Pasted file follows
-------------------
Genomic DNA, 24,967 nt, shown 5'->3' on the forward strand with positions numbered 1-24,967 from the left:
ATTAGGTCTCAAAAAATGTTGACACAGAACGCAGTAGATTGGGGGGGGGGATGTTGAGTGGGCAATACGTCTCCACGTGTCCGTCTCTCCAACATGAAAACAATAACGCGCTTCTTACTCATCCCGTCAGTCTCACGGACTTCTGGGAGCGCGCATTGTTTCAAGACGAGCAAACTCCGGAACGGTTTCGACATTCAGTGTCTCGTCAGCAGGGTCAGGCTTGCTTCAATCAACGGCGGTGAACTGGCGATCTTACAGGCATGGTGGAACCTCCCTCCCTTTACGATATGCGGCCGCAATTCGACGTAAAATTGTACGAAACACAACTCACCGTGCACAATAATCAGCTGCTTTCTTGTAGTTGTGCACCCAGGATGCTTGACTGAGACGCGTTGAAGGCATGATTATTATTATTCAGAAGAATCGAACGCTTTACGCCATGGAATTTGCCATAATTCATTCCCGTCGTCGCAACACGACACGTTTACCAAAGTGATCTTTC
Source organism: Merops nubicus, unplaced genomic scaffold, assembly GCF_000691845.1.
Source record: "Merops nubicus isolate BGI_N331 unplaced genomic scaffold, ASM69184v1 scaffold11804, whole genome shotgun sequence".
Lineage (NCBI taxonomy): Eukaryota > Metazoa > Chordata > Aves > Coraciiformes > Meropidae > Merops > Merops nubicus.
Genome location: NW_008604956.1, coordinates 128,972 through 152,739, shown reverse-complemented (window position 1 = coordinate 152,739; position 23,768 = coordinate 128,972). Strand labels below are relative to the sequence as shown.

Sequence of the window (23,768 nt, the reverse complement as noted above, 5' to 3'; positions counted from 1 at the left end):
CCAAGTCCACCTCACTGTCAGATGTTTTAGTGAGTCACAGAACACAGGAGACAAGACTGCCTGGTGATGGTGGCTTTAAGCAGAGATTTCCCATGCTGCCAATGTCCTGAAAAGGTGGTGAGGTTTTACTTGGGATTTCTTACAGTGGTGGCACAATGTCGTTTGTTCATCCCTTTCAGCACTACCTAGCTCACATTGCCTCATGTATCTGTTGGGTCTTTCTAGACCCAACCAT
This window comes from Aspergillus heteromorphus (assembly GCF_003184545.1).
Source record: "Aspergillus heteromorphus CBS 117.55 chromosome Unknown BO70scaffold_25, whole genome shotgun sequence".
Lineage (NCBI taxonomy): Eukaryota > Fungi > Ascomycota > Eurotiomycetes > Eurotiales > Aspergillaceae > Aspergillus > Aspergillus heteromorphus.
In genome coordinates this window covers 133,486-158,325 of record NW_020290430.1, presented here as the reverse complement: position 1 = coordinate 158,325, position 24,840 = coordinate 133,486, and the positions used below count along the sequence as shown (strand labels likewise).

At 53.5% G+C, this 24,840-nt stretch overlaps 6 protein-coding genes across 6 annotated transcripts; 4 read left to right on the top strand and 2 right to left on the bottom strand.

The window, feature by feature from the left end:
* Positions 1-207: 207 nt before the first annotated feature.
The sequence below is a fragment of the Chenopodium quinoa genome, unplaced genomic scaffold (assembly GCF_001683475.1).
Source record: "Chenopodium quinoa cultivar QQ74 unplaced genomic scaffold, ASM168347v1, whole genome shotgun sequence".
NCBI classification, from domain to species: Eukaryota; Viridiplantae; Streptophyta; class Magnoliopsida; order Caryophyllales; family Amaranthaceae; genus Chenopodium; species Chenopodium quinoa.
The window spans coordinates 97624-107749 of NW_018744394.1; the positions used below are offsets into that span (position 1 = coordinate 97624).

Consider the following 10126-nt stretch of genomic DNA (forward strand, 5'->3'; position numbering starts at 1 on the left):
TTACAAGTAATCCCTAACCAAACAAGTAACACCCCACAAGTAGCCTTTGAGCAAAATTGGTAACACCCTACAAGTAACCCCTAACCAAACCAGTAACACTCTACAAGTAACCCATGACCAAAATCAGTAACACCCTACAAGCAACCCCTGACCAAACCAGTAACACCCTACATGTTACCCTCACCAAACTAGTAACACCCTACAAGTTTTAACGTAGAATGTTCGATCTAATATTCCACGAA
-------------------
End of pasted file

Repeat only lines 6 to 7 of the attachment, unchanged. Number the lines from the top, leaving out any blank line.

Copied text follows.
Genome location: NW_008604956.1, coordinates 128,972 through 152,739, shown reverse-complemented (window position 1 = coordinate 152,739; position 23,768 = coordinate 128,972). Strand labels below are relative to the sequence as shown.

Sequence of the window (23,768 nt, the reverse complement as noted above, 5' to 3'; positions counted from 1 at the left end):